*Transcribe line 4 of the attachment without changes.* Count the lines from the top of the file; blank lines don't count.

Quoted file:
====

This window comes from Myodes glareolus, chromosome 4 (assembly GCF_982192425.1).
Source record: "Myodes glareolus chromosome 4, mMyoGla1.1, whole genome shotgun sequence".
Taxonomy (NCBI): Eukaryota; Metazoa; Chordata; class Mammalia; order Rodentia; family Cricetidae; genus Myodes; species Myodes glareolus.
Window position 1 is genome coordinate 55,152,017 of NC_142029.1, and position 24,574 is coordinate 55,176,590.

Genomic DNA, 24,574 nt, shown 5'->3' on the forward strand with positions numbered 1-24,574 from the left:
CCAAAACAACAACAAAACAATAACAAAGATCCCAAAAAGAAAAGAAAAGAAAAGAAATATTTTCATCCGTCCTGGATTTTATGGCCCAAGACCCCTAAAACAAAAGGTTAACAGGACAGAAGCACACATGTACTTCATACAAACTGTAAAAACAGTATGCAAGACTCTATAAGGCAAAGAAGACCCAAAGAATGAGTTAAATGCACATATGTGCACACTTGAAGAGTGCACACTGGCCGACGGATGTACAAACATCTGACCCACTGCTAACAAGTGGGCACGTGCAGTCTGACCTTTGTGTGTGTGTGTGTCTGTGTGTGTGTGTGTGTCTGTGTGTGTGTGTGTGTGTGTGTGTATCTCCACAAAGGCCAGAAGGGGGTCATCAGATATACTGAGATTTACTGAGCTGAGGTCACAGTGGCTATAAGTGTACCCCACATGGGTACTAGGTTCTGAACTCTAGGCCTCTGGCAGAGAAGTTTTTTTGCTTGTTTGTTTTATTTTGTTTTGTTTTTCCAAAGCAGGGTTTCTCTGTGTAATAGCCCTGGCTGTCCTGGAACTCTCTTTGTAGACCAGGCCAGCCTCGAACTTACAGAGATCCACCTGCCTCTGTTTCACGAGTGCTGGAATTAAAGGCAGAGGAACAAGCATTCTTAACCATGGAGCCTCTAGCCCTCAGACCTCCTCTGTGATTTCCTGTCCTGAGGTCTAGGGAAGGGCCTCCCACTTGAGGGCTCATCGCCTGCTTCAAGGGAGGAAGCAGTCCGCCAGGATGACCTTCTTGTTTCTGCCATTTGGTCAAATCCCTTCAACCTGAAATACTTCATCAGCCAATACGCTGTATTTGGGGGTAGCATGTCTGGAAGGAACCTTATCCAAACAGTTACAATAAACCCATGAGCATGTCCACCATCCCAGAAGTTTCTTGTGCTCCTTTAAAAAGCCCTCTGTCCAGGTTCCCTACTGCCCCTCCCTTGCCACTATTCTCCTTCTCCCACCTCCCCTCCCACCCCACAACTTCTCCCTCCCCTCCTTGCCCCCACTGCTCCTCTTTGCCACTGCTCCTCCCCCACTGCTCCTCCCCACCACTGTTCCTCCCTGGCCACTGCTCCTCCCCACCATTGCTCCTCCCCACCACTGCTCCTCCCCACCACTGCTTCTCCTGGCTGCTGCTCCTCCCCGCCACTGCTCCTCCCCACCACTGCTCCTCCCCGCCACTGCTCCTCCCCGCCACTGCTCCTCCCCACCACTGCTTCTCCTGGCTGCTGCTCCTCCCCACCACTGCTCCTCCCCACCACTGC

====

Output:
Window position 1 is genome coordinate 55,152,017 of NC_142029.1, and position 24,574 is coordinate 55,176,590.